Tapeworms and weight loss
People have been eating tapeworms in an attempt to lose weight for years.
Although this route of weight loss is known to be dangerous, Elizabeth Tucker, a distinguished service professor of English at Binghamton University, asserts that the ideas behind it are perpetuated by society’s ideals of being thin and losing weight.
“Like tape measures, tapeworms remind us of society’s standards for ideal weight,” said Tucker. “Dieters try to eat less and get thin, but tapeworms want to eat all they can; in doing so, they represent rebellion against societal restrictions on self-satisfaction.”
If you are really keen on this type of weight loss you can go to a ‘worm clinic’ and pay thousands of dollars for a couple of tapeworms or you can consume lots of sushi (probably lots and lots of sushi).
Earlier this year a Californian sushi consumer was appalled when a 1.7 m tapeworm exited his body, but although disgusting and causing gastro intestinal symptoms, the tapeworm was never going to be fatal.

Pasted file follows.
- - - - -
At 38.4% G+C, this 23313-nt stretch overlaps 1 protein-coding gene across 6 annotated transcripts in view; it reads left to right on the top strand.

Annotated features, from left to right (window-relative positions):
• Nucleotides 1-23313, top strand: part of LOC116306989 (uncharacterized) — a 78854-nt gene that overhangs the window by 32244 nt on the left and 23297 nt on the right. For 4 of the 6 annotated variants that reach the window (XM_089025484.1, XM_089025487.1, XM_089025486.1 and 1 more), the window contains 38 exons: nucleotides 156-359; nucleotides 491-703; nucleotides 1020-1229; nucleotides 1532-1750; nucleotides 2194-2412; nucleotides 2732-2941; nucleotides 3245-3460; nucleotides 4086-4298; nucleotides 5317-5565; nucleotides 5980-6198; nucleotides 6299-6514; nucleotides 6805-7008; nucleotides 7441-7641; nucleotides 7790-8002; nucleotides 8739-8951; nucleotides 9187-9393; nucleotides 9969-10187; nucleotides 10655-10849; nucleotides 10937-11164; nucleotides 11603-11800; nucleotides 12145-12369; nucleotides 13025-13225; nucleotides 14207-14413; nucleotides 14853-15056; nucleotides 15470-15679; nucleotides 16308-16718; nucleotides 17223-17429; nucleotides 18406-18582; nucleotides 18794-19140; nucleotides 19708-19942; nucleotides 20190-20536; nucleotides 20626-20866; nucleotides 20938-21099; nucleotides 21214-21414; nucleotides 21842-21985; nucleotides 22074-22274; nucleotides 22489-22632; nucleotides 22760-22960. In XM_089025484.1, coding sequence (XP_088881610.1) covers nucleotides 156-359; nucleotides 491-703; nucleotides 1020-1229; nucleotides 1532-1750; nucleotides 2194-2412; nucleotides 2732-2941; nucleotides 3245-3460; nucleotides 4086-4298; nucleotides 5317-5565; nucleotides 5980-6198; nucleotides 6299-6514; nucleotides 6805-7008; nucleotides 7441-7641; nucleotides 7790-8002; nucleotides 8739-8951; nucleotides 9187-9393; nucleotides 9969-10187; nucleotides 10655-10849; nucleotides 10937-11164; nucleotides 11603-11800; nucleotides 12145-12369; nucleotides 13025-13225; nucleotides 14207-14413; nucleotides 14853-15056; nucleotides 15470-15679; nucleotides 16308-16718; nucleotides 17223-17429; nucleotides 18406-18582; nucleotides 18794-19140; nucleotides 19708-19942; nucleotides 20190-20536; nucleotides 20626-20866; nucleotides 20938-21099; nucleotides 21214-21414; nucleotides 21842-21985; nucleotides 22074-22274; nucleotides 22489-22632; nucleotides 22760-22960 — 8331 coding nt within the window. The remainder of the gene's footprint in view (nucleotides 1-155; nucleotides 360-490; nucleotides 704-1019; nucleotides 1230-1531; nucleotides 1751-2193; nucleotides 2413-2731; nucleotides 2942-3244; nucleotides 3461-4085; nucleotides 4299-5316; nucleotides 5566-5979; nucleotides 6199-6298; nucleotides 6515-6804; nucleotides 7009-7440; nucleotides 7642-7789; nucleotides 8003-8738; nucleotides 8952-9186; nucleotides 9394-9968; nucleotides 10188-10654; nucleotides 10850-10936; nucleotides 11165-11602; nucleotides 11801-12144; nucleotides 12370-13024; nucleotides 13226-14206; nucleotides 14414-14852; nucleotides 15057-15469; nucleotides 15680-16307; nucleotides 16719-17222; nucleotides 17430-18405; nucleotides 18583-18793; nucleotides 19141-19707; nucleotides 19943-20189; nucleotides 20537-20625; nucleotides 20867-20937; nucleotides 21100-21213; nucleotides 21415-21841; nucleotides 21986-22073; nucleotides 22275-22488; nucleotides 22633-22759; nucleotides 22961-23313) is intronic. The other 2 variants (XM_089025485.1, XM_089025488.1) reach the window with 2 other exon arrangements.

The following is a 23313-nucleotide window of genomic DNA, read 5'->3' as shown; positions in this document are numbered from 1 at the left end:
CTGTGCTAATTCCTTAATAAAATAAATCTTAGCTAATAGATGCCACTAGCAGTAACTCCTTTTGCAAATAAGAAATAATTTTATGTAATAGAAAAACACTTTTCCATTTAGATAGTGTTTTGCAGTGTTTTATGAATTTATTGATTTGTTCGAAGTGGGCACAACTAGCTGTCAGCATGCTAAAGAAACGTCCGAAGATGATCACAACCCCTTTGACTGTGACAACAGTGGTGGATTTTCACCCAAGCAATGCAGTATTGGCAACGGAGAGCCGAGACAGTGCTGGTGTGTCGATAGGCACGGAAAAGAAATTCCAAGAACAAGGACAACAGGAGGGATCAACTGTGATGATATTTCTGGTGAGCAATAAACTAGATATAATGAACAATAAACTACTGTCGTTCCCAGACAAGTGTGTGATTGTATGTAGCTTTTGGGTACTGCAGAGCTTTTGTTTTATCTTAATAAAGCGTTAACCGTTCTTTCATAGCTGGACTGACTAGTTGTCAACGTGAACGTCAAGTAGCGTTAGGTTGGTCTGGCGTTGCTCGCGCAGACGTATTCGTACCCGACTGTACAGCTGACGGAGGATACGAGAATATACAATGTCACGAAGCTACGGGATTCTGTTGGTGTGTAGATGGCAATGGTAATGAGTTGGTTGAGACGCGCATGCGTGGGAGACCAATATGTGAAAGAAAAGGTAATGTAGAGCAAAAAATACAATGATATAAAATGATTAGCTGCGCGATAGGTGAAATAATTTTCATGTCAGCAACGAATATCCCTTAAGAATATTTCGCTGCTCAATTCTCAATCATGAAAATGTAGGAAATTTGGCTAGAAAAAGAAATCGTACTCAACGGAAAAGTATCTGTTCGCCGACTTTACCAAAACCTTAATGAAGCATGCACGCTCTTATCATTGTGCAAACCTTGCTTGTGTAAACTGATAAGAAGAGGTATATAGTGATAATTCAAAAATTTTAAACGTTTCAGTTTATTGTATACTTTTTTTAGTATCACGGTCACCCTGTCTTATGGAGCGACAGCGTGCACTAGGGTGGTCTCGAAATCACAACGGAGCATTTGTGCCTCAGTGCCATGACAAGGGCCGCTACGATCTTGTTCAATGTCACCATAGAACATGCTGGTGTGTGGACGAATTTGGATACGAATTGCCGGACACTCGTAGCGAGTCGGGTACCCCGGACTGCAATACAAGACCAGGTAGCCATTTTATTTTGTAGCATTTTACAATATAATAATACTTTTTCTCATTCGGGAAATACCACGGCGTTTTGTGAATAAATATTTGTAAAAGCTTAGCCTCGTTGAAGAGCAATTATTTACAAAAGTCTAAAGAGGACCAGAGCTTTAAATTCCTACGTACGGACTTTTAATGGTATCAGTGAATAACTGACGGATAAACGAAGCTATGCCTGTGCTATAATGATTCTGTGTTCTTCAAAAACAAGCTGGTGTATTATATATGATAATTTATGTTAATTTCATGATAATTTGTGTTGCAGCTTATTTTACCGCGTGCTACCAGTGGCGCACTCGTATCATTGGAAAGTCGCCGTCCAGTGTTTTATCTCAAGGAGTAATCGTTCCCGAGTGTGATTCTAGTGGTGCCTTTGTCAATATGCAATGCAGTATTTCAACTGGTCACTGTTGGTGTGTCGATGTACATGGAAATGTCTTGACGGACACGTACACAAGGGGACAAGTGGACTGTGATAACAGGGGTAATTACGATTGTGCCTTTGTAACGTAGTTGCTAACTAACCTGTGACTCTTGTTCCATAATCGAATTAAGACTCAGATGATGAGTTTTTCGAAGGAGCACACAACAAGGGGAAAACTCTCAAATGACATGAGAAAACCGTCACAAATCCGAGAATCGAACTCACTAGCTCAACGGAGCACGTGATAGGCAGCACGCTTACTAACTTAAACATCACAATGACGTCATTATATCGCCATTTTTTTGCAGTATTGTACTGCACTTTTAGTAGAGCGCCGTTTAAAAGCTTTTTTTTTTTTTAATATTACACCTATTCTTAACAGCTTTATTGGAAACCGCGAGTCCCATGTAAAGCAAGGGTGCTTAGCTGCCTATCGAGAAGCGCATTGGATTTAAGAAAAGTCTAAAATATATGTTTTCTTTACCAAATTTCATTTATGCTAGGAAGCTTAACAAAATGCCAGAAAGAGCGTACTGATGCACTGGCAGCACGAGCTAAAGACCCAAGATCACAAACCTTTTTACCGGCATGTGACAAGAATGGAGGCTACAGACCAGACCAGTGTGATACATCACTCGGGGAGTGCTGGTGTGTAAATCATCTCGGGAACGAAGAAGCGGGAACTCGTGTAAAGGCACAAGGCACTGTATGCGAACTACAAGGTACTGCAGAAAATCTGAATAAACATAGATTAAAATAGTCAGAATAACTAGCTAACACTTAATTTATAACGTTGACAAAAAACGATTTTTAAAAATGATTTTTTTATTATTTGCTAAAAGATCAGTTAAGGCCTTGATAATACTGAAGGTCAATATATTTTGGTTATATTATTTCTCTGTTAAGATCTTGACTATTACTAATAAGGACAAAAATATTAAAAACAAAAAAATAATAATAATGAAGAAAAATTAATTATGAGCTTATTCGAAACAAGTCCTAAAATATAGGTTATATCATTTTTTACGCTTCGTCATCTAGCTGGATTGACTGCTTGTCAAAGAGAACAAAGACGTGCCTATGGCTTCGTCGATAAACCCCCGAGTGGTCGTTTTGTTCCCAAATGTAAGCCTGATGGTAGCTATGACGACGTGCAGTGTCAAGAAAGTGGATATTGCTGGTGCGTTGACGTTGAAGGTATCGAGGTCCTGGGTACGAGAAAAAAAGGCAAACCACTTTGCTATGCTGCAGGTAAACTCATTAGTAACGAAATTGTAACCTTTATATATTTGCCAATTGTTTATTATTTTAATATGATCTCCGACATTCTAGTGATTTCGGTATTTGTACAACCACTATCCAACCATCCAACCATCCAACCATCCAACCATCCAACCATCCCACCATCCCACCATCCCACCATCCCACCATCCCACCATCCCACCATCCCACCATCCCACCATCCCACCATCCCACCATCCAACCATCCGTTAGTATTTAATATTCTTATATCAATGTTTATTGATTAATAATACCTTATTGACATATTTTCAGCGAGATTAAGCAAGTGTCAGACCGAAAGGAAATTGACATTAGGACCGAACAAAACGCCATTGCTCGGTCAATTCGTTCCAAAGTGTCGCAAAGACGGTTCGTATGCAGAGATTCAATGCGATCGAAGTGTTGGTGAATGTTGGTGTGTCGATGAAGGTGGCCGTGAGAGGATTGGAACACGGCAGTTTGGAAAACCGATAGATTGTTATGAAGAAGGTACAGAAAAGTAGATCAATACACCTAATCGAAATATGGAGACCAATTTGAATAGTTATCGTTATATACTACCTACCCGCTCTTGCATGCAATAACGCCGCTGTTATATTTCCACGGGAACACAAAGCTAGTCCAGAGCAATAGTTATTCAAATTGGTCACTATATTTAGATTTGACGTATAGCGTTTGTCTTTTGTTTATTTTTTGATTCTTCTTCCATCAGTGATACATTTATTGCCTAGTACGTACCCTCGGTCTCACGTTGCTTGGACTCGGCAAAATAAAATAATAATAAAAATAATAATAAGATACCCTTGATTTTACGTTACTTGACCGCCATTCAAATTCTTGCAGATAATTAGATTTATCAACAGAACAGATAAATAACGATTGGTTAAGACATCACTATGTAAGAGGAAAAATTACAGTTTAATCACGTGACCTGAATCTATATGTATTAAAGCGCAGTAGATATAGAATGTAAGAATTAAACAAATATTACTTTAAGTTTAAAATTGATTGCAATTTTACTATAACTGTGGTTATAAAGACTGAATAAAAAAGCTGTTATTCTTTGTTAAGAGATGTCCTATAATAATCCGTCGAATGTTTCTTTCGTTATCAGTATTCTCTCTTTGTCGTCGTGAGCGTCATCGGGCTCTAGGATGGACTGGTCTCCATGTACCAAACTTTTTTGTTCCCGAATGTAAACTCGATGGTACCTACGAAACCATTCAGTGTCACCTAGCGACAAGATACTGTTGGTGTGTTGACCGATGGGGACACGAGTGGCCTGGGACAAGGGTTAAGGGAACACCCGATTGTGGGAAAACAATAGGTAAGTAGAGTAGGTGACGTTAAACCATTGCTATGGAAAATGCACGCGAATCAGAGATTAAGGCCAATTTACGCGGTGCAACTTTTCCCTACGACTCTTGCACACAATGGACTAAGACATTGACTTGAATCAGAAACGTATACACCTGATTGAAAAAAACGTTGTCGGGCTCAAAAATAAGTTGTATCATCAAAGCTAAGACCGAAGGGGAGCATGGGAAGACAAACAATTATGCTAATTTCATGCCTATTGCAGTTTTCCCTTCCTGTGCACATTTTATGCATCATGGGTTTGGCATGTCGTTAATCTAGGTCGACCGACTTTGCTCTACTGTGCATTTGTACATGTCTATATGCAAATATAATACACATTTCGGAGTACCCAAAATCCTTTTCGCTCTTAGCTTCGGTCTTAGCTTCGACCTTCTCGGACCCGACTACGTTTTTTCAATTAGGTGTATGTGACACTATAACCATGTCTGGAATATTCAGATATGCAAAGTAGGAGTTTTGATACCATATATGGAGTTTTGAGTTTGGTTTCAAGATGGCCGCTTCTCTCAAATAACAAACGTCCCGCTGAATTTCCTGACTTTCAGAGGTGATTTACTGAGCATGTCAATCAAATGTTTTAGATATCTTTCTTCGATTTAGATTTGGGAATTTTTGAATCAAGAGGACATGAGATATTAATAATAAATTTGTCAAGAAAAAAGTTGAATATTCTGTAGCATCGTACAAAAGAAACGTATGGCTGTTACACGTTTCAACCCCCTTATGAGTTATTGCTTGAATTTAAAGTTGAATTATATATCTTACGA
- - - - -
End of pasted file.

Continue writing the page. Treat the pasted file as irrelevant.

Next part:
There are more than 10,000 known species of tapeworm but only a small number can infect humans. Tapeworms from raw or undercooked fish can reach lengths of 25 m but are relatively harmless and easily treated with worming tablets.
However, really, just eat less and exercise more if you want to lose weight.
In 2018, search interest in 'vegan' information was at an all-time high in Australia.
Poor food preparation or packaging delayed the latest SpaceX Dragon cargo launch from...
A collaboration between Foodbank and an app called Y Waste Food will allow food-insecure people...